• Neither the witty and lucid form in which the philosophers clothed their ideas in their satires, romances, stage-plays and treatises, nor the salons of Madame du Deffand, Madame Geoffrin and Mademoiselle de Lespinasse, could possibly have been sufficiently far-reaching or active centres of political propaganda.

  • He holds a place midway between the romanticists and the realists, with a distinguished and lucid portraiture of life which is entirely his own.

  • But though Napoleon knew that de Beausset had to say something of this kind, and though in his lucid moments he knew it was untrue, he was pleased to hear it from him.

  • But it does take some intellectual rigor to follow his complex but lucid arguments.

  • The Hitchhiker 's Guide to the Galaxy was a lucid, satirical, occasionally profound, utterly unique comic invention on radio.

  • My dreams last night were extrordinarily lucid and cohesive.

  • Preliminary reports state the Morgan Freeman was conscious, lucid and even cracked a few jokes with the rescue team despite the fact that they had to use the Jaws of Life to pry the 71-year-old actor from the car.

  • In a lucid dream, dreamers realize they are dreaming while they are asleep.

  • The mind is not in a deep sleep stage during a lucid dream.

  • Instead, the brain activity during a lucid dream is the same as when awake - so what a dreamer "learns" in their dream can be remembered and repeated when they are awake.

  • For example, an athlete might use a lucid dream to practice their swing or an employee might practice a speech in their dream.

  • Lucid Dreams: Lucid dreams are quite unique.

  • Most dreams are in color and noticing vivid colors is one of the ways to become aware of being lucid or conscious while dreaming.

  • Many creative individuals have used lucid dreaming as way to experiment and come up with inventions, including great inventors like Thomas Edison who was known to take naps as he worked on inventions.

  • Still, other people find ways to make dreaming more useful and creative, such as through learning lucid dreaming techniques.

  • Dreaming in color, especially vivid colors, is also a strong indicator that a person might be able to have a lucid or conscious dream.

  • One of the classic ways to have a lucid dream experience is to notice the vibrant colors in a dream and realize in the process that dreaming is occurring.

  • Lucid dreams have an element of consciousness to them, and some believe that you can use the realization that you are dreaming to control the events in your dreams.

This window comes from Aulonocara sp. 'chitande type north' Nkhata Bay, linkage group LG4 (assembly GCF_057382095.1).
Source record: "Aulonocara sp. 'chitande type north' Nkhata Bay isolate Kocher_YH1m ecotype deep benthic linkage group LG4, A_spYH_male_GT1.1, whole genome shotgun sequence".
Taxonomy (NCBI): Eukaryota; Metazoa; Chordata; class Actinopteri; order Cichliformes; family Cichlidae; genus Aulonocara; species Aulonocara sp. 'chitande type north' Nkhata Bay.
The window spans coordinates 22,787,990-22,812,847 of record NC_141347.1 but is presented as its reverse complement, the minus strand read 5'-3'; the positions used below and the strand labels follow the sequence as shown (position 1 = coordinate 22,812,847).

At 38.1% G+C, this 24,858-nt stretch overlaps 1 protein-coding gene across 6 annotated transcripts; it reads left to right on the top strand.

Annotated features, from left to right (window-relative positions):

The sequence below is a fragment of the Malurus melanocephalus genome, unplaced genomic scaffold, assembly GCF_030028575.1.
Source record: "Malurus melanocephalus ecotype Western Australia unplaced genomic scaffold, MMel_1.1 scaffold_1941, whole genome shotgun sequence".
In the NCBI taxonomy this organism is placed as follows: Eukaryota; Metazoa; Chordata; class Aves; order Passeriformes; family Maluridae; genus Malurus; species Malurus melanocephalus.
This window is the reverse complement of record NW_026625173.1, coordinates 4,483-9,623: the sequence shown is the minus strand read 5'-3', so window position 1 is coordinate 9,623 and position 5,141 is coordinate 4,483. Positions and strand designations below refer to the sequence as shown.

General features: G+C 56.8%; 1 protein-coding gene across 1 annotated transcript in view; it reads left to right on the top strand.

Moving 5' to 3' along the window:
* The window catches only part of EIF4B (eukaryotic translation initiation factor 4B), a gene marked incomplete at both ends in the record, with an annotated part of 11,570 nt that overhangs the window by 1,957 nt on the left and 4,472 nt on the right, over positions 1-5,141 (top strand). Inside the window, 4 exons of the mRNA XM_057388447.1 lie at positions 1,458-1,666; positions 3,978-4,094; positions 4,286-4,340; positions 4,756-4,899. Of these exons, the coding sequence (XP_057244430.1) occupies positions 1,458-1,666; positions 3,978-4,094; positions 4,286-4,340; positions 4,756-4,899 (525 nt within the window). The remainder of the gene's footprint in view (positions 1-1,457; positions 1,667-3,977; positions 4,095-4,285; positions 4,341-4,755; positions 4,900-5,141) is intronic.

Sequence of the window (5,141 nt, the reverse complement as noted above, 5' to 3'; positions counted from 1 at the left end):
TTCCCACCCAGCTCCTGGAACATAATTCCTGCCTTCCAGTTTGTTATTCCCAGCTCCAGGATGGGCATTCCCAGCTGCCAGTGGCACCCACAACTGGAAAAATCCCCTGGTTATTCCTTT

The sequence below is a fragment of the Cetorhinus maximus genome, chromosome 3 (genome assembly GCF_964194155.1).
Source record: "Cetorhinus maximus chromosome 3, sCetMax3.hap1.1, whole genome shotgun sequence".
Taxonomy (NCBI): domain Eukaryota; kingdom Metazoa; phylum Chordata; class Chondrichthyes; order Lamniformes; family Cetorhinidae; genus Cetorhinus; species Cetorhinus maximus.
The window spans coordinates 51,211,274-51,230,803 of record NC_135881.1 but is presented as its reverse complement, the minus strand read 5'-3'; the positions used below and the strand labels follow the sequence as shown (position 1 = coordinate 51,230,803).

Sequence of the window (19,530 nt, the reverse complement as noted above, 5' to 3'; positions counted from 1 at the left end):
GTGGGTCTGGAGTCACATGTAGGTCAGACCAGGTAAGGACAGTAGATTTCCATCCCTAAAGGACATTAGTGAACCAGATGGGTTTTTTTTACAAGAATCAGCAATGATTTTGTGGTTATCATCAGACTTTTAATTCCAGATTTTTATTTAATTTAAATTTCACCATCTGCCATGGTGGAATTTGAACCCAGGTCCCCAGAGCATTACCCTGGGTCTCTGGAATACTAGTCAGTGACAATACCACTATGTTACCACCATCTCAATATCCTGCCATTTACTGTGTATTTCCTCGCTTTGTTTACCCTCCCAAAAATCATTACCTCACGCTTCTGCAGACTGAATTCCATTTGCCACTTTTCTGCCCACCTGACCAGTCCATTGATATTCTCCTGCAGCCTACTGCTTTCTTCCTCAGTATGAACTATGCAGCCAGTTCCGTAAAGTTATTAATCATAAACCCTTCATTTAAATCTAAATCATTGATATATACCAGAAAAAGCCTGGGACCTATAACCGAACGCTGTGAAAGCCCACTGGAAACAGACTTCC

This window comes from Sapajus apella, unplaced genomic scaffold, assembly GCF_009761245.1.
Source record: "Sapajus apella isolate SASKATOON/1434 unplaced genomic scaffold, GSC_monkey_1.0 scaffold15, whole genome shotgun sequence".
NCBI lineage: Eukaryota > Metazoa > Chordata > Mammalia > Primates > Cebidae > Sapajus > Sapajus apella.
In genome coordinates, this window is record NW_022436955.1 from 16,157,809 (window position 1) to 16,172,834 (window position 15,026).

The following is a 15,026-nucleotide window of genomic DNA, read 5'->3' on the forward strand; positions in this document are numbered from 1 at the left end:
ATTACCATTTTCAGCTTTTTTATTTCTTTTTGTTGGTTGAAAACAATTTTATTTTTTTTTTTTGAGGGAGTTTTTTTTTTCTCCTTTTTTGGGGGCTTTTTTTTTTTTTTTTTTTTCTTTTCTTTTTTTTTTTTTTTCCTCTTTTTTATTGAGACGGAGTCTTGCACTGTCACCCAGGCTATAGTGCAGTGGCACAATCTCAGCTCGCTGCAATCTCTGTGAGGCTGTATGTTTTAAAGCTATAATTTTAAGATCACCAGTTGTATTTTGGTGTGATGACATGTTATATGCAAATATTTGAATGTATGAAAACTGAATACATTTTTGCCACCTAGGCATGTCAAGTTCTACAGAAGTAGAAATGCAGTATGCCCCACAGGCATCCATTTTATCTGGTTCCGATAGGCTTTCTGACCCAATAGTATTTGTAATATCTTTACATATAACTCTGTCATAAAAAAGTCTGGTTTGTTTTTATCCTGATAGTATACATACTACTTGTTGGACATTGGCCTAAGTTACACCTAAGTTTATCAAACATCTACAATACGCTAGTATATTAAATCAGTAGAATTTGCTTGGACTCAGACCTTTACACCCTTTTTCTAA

• Daydreaming can be considered a type of lucid dream in which you are somewhat lulled into a subconscious state.

  • Lucid dreams may be dreamy communication between the conscious and subconscious minds.

  • Lucid Gems -- Dropped by Wight Night and Gargoyle in Halloweentown.

  • If you plan to watch these videos, set aside about an hour and observe how credible and lucid the interviewees are when they recount their experiences.

  • Lucid dreams are a scientifically proven event that some people experience.

  • These dreams usually occur without preparation or intent, although you can train yourself to have lucid dreams.

  • In a lucid dream, you suddenly become aware that you're dreaming and are watching yourself in the dream as though playing a role.

  • You can alter events and actions in a lucid dream.

  • One of the most common examples of lucid dreams is becoming aware that you're dreaming a nightmare and saying I don't want to dream this anymore and suddenly waking up.

  • You can use lucid dreams to discover more details and information about a past life, but it'll take practice to master that kind of control over a lucid dream.

  • There are other past life dreams besides lucid dreams.

  • Many practitioners suggest practicing prior to traditional sleep, not only for the restorative benefits, but also for the potential of lucid dreaming and heightened awareness even while the mind and body are in a state of rest.

  • Here he conveys painful and lucid emotions, again in reference to his love for Patti Boyd.

  • Hookah is a true leisure activity, allowing for quick and lucid intoxication.